Worcester Business Journal Special Editions

December 19, 2016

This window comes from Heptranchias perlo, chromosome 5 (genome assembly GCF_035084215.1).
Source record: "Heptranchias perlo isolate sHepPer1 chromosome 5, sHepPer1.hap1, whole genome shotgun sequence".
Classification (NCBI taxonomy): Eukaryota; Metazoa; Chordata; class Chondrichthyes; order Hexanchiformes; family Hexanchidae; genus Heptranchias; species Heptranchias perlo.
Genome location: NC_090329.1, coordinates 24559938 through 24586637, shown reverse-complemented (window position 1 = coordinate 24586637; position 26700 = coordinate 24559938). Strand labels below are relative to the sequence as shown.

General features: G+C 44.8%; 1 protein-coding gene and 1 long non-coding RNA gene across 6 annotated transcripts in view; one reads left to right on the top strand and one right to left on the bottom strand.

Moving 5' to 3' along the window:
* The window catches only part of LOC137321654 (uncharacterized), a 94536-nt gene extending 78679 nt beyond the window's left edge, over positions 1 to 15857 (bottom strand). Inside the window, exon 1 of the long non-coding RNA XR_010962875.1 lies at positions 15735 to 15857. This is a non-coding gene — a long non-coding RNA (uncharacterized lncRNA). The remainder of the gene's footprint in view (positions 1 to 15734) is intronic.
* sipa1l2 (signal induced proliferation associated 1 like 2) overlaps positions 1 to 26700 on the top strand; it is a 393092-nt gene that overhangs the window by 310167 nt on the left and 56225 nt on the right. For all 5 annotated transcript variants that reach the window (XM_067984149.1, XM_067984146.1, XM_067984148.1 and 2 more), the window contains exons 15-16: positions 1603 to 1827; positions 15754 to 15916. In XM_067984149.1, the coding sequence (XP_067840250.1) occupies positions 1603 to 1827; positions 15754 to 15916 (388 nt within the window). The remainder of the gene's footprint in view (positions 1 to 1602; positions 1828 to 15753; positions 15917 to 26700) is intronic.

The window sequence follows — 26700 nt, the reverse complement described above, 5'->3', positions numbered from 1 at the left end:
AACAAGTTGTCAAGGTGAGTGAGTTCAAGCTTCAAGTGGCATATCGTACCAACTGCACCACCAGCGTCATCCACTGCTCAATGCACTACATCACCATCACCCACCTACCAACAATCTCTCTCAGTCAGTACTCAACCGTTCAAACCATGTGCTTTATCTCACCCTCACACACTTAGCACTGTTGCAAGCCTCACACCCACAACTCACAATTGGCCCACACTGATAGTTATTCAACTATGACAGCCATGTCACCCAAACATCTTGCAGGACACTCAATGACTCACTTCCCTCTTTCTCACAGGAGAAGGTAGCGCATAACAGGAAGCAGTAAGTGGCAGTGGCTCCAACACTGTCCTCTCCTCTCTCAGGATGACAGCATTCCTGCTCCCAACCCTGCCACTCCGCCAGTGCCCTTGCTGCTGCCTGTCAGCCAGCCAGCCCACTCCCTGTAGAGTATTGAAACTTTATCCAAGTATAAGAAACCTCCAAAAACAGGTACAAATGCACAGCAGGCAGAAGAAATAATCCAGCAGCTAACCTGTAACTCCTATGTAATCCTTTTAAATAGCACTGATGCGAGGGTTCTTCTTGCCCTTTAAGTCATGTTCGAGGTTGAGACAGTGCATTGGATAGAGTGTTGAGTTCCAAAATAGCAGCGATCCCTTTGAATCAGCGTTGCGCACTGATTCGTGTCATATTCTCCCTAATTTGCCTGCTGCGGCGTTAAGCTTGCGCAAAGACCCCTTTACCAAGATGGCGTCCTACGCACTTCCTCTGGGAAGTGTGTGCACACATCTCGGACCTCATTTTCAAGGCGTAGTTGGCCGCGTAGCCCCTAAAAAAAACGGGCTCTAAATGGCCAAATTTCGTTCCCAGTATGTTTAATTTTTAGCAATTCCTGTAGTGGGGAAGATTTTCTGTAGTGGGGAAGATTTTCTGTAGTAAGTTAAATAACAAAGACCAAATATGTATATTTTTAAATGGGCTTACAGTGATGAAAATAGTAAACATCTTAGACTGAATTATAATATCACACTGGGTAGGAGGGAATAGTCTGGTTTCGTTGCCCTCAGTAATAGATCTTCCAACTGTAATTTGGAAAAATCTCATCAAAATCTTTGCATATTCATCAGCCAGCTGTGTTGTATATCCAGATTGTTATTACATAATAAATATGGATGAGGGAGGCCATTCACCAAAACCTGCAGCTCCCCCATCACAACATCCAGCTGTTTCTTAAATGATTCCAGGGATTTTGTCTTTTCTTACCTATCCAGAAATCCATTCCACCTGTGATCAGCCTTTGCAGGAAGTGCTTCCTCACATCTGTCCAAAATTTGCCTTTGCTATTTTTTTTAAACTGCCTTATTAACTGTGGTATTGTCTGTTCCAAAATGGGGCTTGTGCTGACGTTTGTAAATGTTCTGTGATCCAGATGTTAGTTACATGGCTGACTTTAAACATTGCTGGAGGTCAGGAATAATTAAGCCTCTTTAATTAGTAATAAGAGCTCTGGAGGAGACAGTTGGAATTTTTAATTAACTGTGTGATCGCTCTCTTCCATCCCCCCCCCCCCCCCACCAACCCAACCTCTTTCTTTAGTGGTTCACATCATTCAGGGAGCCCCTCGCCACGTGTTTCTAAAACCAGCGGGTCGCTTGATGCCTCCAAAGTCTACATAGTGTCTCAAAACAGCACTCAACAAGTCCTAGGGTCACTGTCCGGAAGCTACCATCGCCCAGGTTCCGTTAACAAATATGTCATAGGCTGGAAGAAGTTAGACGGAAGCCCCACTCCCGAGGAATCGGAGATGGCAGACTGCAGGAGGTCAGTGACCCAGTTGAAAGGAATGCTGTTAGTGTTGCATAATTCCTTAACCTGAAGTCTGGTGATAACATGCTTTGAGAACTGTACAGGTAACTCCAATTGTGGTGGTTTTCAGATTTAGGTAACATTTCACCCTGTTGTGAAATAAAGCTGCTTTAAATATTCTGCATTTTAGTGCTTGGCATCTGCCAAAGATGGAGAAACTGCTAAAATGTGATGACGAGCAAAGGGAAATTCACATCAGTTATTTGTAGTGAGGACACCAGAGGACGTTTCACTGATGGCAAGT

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Worcester Business Journal • www.wbjournal.com • 2017 Economic Forecast 21 R E A L E S TAT E Hot market Central Massachusetts will continue to reap the benefits of increasing demand in real estate, although national trends could create issues W orcester officials and area developers have been working hard to build up development, and now the city is reaping the benefits. Whether it is in the form of increasing property val- ues or other developers seeing the value and moving into the area, the city is starting to see the benefit of the tens of millions of dollars that have been and are being invested in CitySquare. While 2016 was the year of development, 2017 promises to be a year of payoff. However, this could be somewhat muted by nation- al and statewide trends that indicate a slowing down of the recovering housing market. Worcester a growing value The city's real estate is at a pivotal point. It is still extremely affordable, and yet quickly accruing value. You don't have to take my word for it, Worcester's total property value this year experienced its largest jump in a decade, climbing by $1 billion, a 9.16-percent increase. This has paid off for the city with Fitch Ratings upgrading Worcester's municipal bond rating to AA, up from AA-. This marks the city's highest-ever rating and the pay off for years of redevelopment work. Heightened competition All this growth is good news for Worcester, and much of the region, means that investors need to start looking over their shoulders. Boston investors, struggling in an environment of staggeringly high real estate costs are looking west. While this is great for sellers, these investors will invariably lead to a more competitive market. Cooling residential market The last few years have been a perfect storm for those looking to make real estate investments. Low interest rates have meant as close to free money as you will ever see, while an improved market has meant that people who have been holding assets until they could get a solid price for them were more willing to sell. However, with an impending interest rate hike and slowing sales, the cool off is seemingly on for the resi- dential market, with the more robust commercial market likely to weather the changes better. Industrial demand heats up in MetroWest This spring, Scott Hughes sold two properties in the Natick Business Park within weeks of each other for $3.9 mil- lion a piece. These back-to-back sales are indicative of a MetroWest market for industrial properties that has seen rising rents and lower vacancy in the face of increased demand. Those properties were purchased as owner-occupied buildings, not invest- ment properties, with the owners rec- ognizing the value of not having to con- tinue to pay rent to someone else and taking advantage of continued low interest rates, said Hughes who is the president of New Dover Associates, Inc. of Framingham. "These are companies that know they have a finite amount of space needs, and they want to be in a given location, and they want to buy," he said. "In the past, it was investors and users, but as the prices go up, there are more users than investors in that park." Hughes said the Natick park is in higher demand because it also supports a thriving retail-facing business envi- ronment, but the industrial warehouse and flex market is heating up through- out the region. In the latest report from Transwestern covering the first quarter of 2016's Boston industrial market, the rents for manufacturing properties along Interstate 495 have increased by 7 percent since the last quarter, with the I-495 West leading the way with an average rate per square foot of $10.64 and a 5.9 percent vacancy rate. Warehouse space asking price was up 9.7 percent for the 495 region, accord- ing to Transwestern, which also report- ed that while overall warehouse vacancy for the region was at 9.9 percent, high- bay vacancy was down to 7.2 percent. There are multiple factors driving this added activity in the region, according to realtors. First, there is the ongoing pricing increase in Boston and the Route 128 corridor, as well as a push in Boston to put industrial property to residential or public space use. Yet, not everything in Massachusetts is about Boston, with the increase in rents in MetroWest reflecting an inter- est in being at a transportation hub for the state and in the burgeoning biotech market. "It's companies getting pushed west, and it's people operating companies out in this area who don't want to commute into Boston … I've been doing this for 14.5 years, and I've never seen it this good," said Bret O'Brien, who explained that Route 495 industrial properties demanding $7.50 a square foot a year Top real estate stories of 2016 BY SAM BONACCI Worcester Business Journal Digital Editor Construction is underway on the first portion of the 145 Front St. development that will give residents walking access to downtown as well as public transportation into Boston. Tom Rheault, a realtor who specializes in residential real estate, including triple deckers. The apartments at the 145 Front Street at City Square development will add a layer of luxury -- such as a view of Union Station from its sundeck -- to the city's affordable and market-rate housing stock. Continued on Page 22 P H O T O / N A T H A N F I S K E Scott Hughes, president of New Dover Associates, Inc. of Framingham, who sells industrial parks in MetroWest P H O T O / E D D C O T E W

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